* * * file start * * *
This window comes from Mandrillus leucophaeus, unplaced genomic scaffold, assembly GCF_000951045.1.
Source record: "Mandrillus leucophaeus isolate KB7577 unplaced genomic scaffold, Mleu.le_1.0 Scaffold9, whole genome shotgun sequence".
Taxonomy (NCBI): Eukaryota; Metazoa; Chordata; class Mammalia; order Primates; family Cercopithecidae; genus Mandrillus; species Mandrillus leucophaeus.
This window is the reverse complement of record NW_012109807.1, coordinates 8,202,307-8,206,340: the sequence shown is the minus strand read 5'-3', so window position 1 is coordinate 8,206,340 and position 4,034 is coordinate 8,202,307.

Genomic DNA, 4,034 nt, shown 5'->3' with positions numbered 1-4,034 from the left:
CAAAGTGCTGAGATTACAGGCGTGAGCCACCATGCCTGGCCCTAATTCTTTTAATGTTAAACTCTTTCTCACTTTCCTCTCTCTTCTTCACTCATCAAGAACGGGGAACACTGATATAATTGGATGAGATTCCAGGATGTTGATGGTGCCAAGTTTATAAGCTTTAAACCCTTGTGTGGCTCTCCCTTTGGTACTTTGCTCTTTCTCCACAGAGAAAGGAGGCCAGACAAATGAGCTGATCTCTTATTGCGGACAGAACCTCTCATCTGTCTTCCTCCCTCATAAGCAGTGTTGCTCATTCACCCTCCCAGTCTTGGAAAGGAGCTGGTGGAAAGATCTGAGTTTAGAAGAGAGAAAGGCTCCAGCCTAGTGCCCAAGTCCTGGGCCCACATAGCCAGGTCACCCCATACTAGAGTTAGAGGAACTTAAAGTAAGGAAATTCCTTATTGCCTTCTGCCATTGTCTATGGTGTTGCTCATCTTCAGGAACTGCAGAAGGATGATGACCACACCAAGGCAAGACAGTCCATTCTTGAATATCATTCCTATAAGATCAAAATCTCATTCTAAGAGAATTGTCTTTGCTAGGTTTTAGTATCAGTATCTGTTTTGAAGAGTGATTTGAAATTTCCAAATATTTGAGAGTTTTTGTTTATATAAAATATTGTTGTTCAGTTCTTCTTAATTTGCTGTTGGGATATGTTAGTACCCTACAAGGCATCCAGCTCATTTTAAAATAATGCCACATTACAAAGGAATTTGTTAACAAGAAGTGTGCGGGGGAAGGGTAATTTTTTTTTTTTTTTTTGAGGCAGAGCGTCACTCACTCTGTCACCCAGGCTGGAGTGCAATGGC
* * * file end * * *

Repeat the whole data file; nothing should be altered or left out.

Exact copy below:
This window comes from Mandrillus leucophaeus, unplaced genomic scaffold, assembly GCF_000951045.1.
Source record: "Mandrillus leucophaeus isolate KB7577 unplaced genomic scaffold, Mleu.le_1.0 Scaffold9, whole genome shotgun sequence".
Taxonomy (NCBI): Eukaryota; Metazoa; Chordata; class Mammalia; order Primates; family Cercopithecidae; genus Mandrillus; species Mandrillus leucophaeus.
This window is the reverse complement of record NW_012109807.1, coordinates 8,202,307-8,206,340: the sequence shown is the minus strand read 5'-3', so window position 1 is coordinate 8,206,340 and position 4,034 is coordinate 8,202,307.

Genomic DNA, 4,034 nt, shown 5'->3' with positions numbered 1-4,034 from the left:
CAAAGTGCTGAGATTACAGGCGTGAGCCACCATGCCTGGCCCTAATTCTTTTAATGTTAAACTCTTTCTCACTTTCCTCTCTCTTCTTCACTCATCAAGAACGGGGAACACTGATATAATTGGATGAGATTCCAGGATGTTGATGGTGCCAAGTTTATAAGCTTTAAACCCTTGTGTGGCTCTCCCTTTGGTACTTTGCTCTTTCTCCACAGAGAAAGGAGGCCAGACAAATGAGCTGATCTCTTATTGCGGACAGAACCTCTCATCTGTCTTCCTCCCTCATAAGCAGTGTTGCTCATTCACCCTCCCAGTCTTGGAAAGGAGCTGGTGGAAAGATCTGAGTTTAGAAGAGAGAAAGGCTCCAGCCTAGTGCCCAAGTCCTGGGCCCACATAGCCAGGTCACCCCATACTAGAGTTAGAGGAACTTAAAGTAAGGAAATTCCTTATTGCCTTCTGCCATTGTCTATGGTGTTGCTCATCTTCAGGAACTGCAGAAGGATGATGACCACACCAAGGCAAGACAGTCCATTCTTGAATATCATTCCTATAAGATCAAAATCTCATTCTAAGAGAATTGTCTTTGCTAGGTTTTAGTATCAGTATCTGTTTTGAAGAGTGATTTGAAATTTCCAAATATTTGAGAGTTTTTGTTTATATAAAATATTGTTGTTCAGTTCTTCTTAATTTGCTGTTGGGATATGTTAGTACCCTACAAGGCATCCAGCTCATTTTAAAATAATGCCACATTACAAAGGAATTTGTTAACAAGAAGTGTGCGGGGGAAGGGTAATTTTTTTTTTTTTTTTTGAGGCAGAGCGTCACTCACTCTGTCACCCAGGCTGGAGTGCAATGGC